What if the evidence against Tucker wasn’t strong? The threat of a murderer getting off scot free (or however free one is after suffering through a whole trial during which you were made an accessory to your own conviction) would certainly have swayed someone with Burger’s “sensibilities.” I’d be more surprised at this decision if the conviction hinged on the silence-as-impeachment.

    An interesting aside, there’s some evidence that Williams might not have committed the crime, that another man (who died shortly after the first trial) might have been responsible for her sexual abuse and death, and that Williams plausibly panicked when he found her dead and decided to dump the body. If Burger got his way, we’d not only have fewer rights to preserve a conviction that would have happened on the second try anyway, of a man who might not have done it anyway.

  2. SHG

    It can be relevant when, even in the absence of a constitutional violation, the evidence is overwhelming such that the result would have been the same. I don’t like it, but that’s how it happens.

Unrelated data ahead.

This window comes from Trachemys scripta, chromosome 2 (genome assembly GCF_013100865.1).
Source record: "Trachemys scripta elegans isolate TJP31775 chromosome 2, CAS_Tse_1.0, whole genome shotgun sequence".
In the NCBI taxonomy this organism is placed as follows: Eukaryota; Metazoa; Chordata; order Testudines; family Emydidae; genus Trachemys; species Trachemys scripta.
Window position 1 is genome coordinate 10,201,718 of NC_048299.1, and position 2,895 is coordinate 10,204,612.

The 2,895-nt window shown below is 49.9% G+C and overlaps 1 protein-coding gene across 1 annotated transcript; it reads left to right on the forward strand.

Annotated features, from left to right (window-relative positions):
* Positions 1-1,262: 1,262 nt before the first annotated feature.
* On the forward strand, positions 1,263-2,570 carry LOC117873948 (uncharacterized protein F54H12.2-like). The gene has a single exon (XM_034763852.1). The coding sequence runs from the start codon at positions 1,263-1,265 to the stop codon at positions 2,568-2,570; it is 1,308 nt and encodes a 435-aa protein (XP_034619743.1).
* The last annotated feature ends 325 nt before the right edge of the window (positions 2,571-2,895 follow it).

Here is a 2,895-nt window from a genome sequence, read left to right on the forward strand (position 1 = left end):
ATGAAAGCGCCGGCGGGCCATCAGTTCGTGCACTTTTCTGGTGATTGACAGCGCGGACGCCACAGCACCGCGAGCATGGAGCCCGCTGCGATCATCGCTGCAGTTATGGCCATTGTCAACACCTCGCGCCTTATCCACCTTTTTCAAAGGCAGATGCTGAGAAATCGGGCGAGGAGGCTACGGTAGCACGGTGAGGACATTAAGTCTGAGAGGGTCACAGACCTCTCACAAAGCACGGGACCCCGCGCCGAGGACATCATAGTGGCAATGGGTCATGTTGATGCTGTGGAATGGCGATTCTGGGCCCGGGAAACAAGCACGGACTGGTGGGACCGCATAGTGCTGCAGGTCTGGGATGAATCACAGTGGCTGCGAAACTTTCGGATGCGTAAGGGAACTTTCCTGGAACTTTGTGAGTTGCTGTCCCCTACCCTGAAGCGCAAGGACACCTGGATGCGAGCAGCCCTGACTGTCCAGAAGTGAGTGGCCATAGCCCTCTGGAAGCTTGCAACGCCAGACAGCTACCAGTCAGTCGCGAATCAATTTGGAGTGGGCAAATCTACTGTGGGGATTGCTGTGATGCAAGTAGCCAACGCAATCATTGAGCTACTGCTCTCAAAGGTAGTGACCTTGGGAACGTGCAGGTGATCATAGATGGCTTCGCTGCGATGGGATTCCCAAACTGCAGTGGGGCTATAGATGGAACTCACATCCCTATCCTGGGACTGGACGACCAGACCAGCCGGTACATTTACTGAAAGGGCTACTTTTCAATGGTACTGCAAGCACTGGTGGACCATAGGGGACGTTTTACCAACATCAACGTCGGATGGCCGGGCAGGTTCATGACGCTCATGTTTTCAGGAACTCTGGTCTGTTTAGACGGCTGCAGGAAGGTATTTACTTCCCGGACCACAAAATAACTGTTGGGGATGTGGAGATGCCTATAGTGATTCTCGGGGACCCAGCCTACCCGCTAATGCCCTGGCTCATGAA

The more important element, and this is pragmatism over doctrine, is that the strength of the case has a definite impact on a judge’s willingness to have an open mind on the substantive legal issues.  Bad cases, bad defendants, tend to make judge less sympathetic to arguments.  Again, it shouldn’t be that way, but it is.

  3. AG

    I understand harmless error. That’s an inquiry entirely apart from the constitutional question. Either decide it right, or don’t decide it at all, then apply harmless error and uphold the conviction. It shouldn’t weigh on the merits.

  4. SHG

    I’m less tolerant of harmless error, actually.  I consider the lowest of cop outs, and anathema to the concept of trial by jury.  It’s not up to a court to recreate the trial evidence and find a defendant guilty.  Whether the evidence is overwhelming is the province of the jury, not an appellate panel.